Labor’s ‘new’ child care policy – offering nothing new
Kevin Rudd’s ‘new’ child care policy offers nothing that will reduce costs and in fact Labor’s policy to insist on all carers having four year degrees will increase costs.
Given his record on support for parents, there’s no doubt that Kevin Rudd’s new found interest in families is about politics, not a genuine desire to help parents.
Only a few years ago, in 2004, Mr Rudd voted against giving parents a one-off $600 Family Tax Benefit (FTB) payment. He also spoke against improvements to the FTB system, including the introduction of FTB B for stay at home parents as part of A New Tax System in 1999.
So Kevin Rudd has voted against Government initiatives to increase disposable income for families.
Labor says it will:
- Collect and publish data on child care costs and availability. Under the Coalition that’s been done and it will get better under the new Child Care Management System;
- Make out of school hours care available to older children. Under the Coalition that’s already been done with no limit on the number of places;
- Consider rolling Child Care Benefit and Child Care Tax Rebate into one payment. Under the Coalition Child Care Benefit increased in the last budget by 13 per cent and Child Care Tax Rebate has been made available to more families, sooner. Labor doesn’t guarantee families will receive more benefit. A combined payment to providers rather than parents will see taxpayer funded benefits sucked up by the sector with no return for parents.
- Consider extending tax breaks for families using work-based child care. Under the Coalition, the majority of families are far better off through current subsidies, with a rebate of up to $4,211 available per child per year, plus Child Care Benefit, compared to the benefit of salary sacrificing with Fringe Benefits Tax exemption.
Mr Rudd has already admitted his re-announcement yesterday of 260 new child care centres on or near primary schools and plans to require ALL child care facilities, including small Family Day Care centres to have tertiary qualified staff, will do nothing to reduce costs.
“No, no, I’m not saying that at all. In the business of government we don’t run a magic pudding show, you don’t just keep pulling out, someone’s got to pay.” (Kevin Rudd on Today show (30th January 2007) when asked whether pre-school fees would be reduced as a result of Labor policy.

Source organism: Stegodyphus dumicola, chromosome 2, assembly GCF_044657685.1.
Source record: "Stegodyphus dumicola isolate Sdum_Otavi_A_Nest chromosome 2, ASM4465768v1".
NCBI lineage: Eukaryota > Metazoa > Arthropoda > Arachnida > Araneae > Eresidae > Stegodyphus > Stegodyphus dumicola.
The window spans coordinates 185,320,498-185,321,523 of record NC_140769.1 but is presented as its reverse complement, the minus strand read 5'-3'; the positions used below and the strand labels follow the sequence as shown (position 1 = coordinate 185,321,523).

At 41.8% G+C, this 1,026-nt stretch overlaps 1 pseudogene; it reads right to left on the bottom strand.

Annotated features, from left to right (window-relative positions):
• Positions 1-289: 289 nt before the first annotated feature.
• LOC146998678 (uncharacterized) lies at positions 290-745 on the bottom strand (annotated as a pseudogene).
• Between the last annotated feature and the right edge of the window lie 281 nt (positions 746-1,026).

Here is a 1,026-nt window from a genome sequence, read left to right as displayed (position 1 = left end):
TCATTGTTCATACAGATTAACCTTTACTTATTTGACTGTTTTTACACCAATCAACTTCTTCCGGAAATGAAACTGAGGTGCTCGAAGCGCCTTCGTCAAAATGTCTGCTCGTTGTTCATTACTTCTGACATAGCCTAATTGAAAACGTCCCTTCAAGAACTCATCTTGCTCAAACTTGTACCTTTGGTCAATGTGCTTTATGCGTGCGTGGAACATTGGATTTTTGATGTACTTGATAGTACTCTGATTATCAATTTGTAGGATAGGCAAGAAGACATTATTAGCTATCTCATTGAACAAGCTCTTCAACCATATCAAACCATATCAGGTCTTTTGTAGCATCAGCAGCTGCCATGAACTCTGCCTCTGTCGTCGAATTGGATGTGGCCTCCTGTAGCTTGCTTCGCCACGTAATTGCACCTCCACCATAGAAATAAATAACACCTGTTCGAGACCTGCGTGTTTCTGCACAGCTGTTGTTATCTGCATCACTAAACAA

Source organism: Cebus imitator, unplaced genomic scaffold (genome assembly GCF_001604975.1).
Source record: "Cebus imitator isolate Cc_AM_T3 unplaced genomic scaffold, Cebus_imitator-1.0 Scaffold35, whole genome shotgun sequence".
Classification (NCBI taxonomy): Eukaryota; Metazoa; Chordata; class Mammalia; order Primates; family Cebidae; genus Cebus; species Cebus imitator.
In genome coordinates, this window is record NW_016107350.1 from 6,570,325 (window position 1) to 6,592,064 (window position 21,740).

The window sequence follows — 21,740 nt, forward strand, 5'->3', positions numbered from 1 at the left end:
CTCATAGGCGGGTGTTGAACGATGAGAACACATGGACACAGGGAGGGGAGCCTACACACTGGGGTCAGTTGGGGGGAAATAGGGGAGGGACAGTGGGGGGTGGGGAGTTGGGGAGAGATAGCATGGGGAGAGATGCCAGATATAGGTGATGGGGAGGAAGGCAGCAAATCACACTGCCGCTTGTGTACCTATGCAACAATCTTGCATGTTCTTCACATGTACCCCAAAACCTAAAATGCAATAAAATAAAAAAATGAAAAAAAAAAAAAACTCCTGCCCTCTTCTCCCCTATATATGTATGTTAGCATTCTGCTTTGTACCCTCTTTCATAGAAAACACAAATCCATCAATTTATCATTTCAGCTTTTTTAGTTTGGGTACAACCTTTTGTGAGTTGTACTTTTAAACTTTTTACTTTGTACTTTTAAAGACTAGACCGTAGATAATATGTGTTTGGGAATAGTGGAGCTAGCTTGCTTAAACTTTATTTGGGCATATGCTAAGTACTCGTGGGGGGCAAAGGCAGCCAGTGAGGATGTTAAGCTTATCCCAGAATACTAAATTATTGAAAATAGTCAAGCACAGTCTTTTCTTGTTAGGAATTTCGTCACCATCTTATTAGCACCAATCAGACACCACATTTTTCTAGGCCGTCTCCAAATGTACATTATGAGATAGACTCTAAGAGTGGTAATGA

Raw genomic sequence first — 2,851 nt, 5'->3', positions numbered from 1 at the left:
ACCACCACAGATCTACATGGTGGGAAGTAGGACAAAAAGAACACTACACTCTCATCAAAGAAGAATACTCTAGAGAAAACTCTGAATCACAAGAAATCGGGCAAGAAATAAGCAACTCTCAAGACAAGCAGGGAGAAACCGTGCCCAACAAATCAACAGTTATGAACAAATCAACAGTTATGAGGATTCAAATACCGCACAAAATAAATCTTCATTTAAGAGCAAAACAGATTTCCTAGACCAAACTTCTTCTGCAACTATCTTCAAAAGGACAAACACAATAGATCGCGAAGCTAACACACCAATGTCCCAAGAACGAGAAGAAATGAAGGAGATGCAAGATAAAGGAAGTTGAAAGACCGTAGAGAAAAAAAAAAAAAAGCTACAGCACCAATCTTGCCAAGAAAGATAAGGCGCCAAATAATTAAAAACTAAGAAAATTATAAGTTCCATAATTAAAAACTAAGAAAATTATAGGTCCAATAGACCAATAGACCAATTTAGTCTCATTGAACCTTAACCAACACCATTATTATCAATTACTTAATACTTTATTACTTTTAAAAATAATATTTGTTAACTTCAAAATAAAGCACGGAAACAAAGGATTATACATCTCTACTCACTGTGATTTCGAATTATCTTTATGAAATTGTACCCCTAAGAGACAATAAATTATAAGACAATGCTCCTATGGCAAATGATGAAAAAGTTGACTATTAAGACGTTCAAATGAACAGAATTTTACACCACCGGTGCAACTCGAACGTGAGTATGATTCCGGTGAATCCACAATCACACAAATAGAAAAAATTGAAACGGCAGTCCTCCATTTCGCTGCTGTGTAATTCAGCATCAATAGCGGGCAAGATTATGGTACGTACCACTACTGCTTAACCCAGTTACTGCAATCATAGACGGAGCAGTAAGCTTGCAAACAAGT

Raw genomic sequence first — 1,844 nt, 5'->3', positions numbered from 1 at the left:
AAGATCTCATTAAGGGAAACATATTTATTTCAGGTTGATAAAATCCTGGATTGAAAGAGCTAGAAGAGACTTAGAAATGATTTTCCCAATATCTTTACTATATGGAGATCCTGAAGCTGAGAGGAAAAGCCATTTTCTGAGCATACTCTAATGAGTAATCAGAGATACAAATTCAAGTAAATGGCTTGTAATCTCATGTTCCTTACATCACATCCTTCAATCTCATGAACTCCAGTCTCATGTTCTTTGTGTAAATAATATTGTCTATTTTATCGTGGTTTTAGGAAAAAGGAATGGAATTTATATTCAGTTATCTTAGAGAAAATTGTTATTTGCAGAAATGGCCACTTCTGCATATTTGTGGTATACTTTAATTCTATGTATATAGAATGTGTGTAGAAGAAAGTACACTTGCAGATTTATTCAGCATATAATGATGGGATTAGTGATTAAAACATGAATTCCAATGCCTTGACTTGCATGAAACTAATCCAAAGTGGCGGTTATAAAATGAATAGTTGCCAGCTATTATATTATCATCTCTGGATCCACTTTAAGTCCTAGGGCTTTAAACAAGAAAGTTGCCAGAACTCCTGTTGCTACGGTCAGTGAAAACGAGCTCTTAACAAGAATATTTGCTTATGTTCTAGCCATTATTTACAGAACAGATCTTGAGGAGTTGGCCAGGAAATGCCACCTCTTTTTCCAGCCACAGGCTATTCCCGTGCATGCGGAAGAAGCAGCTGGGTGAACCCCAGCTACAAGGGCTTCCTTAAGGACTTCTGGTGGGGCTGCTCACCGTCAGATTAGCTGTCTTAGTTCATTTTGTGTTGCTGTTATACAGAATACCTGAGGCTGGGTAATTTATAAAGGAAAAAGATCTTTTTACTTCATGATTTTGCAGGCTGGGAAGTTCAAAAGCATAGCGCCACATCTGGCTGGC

Labor’s rhetoric on child care is just that – rhetoric which even Kevin Rudd admits will not reduce costs.
Under the Coalition:
- Annual spending on child care is almost three times Labor’s last year in office.
- The number of approved child care places has more than doubled to 665,000 since 1996.
- There are up to 139,000 vacancies on any given week day across Australia.
- Average families on $60,000 using part-time child care for one or two children have up to 79 per cent of their fees subsidised through Child Care Benefit and Child Care Tax Rebate.
- There has been a massive $2.1 billion boost into Child Care in the recent budget
It’s no wonder the Australian Financial Review today noted that Mr Rudd “offered no new details on how Labor would fund more child care places or put downward pressure on fees”.
Bills opposed by Kevin Rudd:
- A New Tax System (Family Assistance) Bill 1999
- A New Tax System (Family Assistance) (Consequential and Related Measures) Bill (no. 1) 1999 (Hansard 13th May 1999)
- Family Assistance Legislation Amendment (more help for families–one-off payments) Bill 2004 (Hansard 12th May 2004)
|Centre based long day
Care services $
|Family day care
(excluding in home care) $
Source: 2006 Child Care Census (preliminary weighted data)